Written by Ginette Paris,
An Overview of Depth Psychology
Review by Gunnel Minett
Ginette Paris is a psychologist, therapist and writer. She teaches Archetypal and Depth Psychology at Pacifica Graduate Institute in California and a member of the Board of Directors of the Foundation of Mythological Studies.
In ‘Wisdom of the Psyche’ she presents an overview of depth psychology. She starts with a personal story of how she had a life-threatening accident and says that not until she was facing the very clear risk of having reached the end of her life did she get the deeper wisdom needed to be a good therapist.
From there she moves on to discussion various aspects of therapy; as a medical cure, an economic investment (in improved heath) but also therapy as redemption. She presents an interesting overview of the main dilemmas of contemporary psychology and psychotherapy of how to integrate knowledge acquired by neuroscience and medicine and apply it to a healing model that incorporates imagination and a wider view on life as a whole.
Partly due to the health insurance system in America, a model of psychological health has emerged. It assumes that psychological health can be measured in a similar way as physical health. But, she points out, there is a great difference between knowing how a broken limb should be fixed (based on knowing how a healthy limb should look) and what a psychologically healthy person should look like. We are all products and part of our individual circumstances and assuming that there ever can be a standard that fits all is far from realistic.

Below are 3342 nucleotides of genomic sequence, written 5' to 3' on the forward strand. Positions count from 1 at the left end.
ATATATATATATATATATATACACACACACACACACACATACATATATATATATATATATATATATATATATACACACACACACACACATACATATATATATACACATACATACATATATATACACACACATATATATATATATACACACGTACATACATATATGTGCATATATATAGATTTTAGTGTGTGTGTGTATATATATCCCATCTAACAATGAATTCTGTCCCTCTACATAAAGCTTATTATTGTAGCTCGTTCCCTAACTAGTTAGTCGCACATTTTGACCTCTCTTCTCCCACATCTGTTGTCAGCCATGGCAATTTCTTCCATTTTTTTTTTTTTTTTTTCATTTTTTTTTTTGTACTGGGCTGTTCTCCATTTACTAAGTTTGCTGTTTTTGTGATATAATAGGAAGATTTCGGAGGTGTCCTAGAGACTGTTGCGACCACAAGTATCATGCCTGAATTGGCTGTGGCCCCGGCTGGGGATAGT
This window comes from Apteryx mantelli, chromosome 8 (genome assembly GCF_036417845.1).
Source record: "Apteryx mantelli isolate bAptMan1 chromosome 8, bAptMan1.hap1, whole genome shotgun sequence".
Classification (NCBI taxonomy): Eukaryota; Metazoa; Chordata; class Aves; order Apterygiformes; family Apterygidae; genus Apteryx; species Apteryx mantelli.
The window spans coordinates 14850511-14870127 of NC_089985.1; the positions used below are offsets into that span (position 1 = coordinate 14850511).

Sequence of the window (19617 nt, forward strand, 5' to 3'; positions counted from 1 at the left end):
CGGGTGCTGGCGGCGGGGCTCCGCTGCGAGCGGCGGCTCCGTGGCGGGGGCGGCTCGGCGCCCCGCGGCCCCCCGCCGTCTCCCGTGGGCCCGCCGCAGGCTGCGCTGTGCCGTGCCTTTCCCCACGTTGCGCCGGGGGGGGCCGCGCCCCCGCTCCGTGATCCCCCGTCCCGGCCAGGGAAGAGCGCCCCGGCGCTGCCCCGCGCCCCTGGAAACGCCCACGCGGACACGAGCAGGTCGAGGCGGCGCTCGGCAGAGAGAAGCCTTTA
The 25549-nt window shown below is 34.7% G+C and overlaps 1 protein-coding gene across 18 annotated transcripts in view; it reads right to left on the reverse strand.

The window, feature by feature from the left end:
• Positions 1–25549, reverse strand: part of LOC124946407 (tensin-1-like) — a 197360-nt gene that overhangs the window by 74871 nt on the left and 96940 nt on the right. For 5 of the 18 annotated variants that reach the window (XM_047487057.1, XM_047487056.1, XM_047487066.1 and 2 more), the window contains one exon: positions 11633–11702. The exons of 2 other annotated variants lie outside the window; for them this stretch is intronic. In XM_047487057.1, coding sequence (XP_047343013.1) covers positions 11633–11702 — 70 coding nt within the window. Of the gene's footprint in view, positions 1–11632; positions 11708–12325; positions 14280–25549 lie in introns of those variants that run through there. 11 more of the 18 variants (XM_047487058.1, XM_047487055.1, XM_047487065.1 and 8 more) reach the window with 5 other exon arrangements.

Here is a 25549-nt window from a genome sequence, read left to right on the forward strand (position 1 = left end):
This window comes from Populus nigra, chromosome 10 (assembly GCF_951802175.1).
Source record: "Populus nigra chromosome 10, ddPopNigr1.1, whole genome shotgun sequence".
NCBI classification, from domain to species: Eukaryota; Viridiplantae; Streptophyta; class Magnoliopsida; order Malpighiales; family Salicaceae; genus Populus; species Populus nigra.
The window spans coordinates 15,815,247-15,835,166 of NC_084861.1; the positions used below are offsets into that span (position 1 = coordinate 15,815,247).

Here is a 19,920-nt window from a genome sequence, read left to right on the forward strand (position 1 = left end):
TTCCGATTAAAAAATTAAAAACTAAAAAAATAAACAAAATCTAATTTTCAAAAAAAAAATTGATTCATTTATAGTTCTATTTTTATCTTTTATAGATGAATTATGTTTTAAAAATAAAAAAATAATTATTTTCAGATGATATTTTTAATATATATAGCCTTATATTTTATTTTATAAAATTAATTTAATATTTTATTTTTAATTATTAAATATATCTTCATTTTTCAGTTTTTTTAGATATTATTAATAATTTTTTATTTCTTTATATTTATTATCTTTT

Understanding how the brain works provides added strength to psychotherapy. Not to mention the preventative work that can be done for future generations. Understanding how problems occur offers a whole new range of possibilities to prevent future generations from getting the same bad treatment which is causing such problems in today’s societies.
Given that our psychological (and sometimes even physical) health is a direct effect of the combination of nature and nurture, increased knowledge in this area can have a direct effect on our wellbeing in the future. The problem still remaining is to bring theory into practice. Here a number of additional aspects come into play. Financial resources will be required in order to transfer these theories into practical policies in the various aspects childcare. And as Ginette Paris points out, there are also social and religious aspects as to how best to bring up children. Regardless of convincing new theories parents still tend to prefer an intuitive approach to parenting and are often unwilling to move away from their ‘rights’ as parents to determine their children’s upbringing.
Hopefully the rapidly growing field of neuropsychology will be able to provide sufficient evidence for a better understanding of human needs and how to avoid psychological problems. These four books certainly do their bit to contribute in a very positive way to this accumulation of effective knowledge.